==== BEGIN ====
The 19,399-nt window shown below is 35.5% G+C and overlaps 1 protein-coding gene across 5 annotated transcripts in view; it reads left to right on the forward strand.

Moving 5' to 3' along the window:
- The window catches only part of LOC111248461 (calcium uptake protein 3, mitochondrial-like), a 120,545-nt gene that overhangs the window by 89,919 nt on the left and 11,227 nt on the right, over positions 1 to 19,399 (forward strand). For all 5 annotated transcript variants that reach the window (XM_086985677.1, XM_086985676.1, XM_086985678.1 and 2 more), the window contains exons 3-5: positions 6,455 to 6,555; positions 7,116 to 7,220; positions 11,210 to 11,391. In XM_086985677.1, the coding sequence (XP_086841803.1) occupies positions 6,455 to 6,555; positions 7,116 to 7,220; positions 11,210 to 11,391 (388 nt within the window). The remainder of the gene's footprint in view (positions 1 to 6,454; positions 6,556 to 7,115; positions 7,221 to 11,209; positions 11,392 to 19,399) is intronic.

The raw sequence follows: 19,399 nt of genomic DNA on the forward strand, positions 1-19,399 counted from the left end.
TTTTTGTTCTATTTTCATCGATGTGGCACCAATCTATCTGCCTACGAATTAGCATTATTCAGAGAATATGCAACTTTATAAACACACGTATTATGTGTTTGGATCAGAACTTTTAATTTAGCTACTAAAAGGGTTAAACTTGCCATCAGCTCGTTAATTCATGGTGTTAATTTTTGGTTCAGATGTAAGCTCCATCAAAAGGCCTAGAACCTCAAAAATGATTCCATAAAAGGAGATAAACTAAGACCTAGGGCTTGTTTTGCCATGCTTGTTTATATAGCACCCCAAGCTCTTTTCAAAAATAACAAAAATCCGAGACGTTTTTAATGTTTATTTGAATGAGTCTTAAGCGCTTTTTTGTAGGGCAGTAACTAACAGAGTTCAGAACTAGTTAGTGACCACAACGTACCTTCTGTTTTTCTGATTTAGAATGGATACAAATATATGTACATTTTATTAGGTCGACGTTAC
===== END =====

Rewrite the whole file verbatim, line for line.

The 19,399-nt window shown below is 35.5% G+C and overlaps 1 protein-coding gene across 5 annotated transcripts in view; it reads left to right on the forward strand.

Moving 5' to 3' along the window:
- The window catches only part of LOC111248461 (calcium uptake protein 3, mitochondrial-like), a 120,545-nt gene that overhangs the window by 89,919 nt on the left and 11,227 nt on the right, over positions 1 to 19,399 (forward strand). For all 5 annotated transcript variants that reach the window (XM_086985677.1, XM_086985676.1, XM_086985678.1 and 2 more), the window contains exons 3-5: positions 6,455 to 6,555; positions 7,116 to 7,220; positions 11,210 to 11,391. In XM_086985677.1, the coding sequence (XP_086841803.1) occupies positions 6,455 to 6,555; positions 7,116 to 7,220; positions 11,210 to 11,391 (388 nt within the window). The remainder of the gene's footprint in view (positions 1 to 6,454; positions 6,556 to 7,115; positions 7,221 to 11,209; positions 11,392 to 19,399) is intronic.

The raw sequence follows: 19,399 nt of genomic DNA on the forward strand, positions 1-19,399 counted from the left end.
TTTTTGTTCTATTTTCATCGATGTGGCACCAATCTATCTGCCTACGAATTAGCATTATTCAGAGAATATGCAACTTTATAAACACACGTATTATGTGTTTGGATCAGAACTTTTAATTTAGCTACTAAAAGGGTTAAACTTGCCATCAGCTCGTTAATTCATGGTGTTAATTTTTGGTTCAGATGTAAGCTCCATCAAAAGGCCTAGAACCTCAAAAATGATTCCATAAAAGGAGATAAACTAAGACCTAGGGCTTGTTTTGCCATGCTTGTTTATATAGCACCCCAAGCTCTTTTCAAAAATAACAAAAATCCGAGACGTTTTTAATGTTTATTTGAATGAGTCTTAAGCGCTTTTTTGTAGGGCAGTAACTAACAGAGTTCAGAACTAGTTAGTGACCACAACGTACCTTCTGTTTTTCTGATTTAGAATGGATACAAATATATGTACATTTTATTAGGTCGACGTTAC